Cory has a camel that can carry bananas at a time.
Here it is again, this time with the background removed: Are there dromedary subspecies? If so, they are very different from each other; if not, then the individual variation is pretty amazing.
I am working here from a single photograph taken carelessly as one among a hundred taken opportunistically in a museum too awesome not to photograph; I can see the vertebrae only from one angle; judging the maximal zygapophyseal overlap is error-prone. Still, even taking all of these factors into account, I found this pose striking.
It left me very much wanting to find a published osteology of the camel with better multi-view figures of the cervical vertebrae.
But my search led me inevitably to tetrapod savant Darren Naish, and he pointed me to Mazierskya book review which includes the following photo: Camel with raised neck, from Maziersky And that got me thinking about how the vertebrae must be arranged to allow this.
A reminder is due again here that what I am doing is an approximate and error-prone process. No doubt I got the maximal possible zygapophyseal disarticulation wrong in several places, for example. But even allowing for that, I find this pretty amazing. This means that if you open all three images in different browser tabs, then tab between them, you should see the neck neatly moving between the three different poses.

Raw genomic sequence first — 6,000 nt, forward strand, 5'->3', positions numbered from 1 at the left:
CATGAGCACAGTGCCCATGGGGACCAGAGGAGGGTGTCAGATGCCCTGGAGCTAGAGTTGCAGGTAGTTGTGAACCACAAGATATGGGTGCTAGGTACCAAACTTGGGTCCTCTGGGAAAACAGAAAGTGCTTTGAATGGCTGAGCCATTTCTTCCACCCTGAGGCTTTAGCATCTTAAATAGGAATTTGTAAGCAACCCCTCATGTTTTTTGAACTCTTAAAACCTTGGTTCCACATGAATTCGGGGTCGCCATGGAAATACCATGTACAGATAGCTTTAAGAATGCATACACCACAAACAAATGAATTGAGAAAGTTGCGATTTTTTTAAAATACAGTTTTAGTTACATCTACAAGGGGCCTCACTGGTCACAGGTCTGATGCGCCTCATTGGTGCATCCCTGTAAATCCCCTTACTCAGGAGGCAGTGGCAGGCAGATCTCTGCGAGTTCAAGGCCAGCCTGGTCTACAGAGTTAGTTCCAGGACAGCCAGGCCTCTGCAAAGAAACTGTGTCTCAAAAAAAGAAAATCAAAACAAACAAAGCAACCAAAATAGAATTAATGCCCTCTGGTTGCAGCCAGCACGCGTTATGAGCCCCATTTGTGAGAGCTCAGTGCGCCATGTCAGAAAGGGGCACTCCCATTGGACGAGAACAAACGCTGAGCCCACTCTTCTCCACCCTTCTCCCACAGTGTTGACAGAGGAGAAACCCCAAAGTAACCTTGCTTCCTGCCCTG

For those of you too lazy or technophobic to do that, here is a superposition: What does all this tell us? We need to understand the soft-tissue systems — especially the articular cartilage — as well. Stevens and Parrish Teach us about intervertebral cartilage!
Anatomy of the Dromedary: Neck posture, dentition, and feeding strategies in Jurassic sauropod dinosaurs. Virginia Tidwell and Ken Carpenter eds.
Indiana University Press, Bloomington, Indiana. Special bonus horror story While I was emailing with Darren about camels, he told me that John Hutchinson had recently acquired a camel at the RVC, and suggested that I ask to be present at the dissection of the neck.
I contacted John only to be told:About pow pow pow. Rank. Newbie Miscellaneous.
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Sep 16, · Mini-Camel owns a banana grove like Corey Camel. However mini-camel's harvest is only 45 bananas and he can carry at most 15 bananas at a time.
Of course, the marketplace is 15 miles away and, like Corey Mini-Camel must eat one banana each and every mile he walks. POW Office P.O.
Box Craig, AK Tel: () Fax: () Children’s Mental Health Kim Daggs, Clinical Supervisor Corey Layton, Foster Parent Manager Early Learning Program.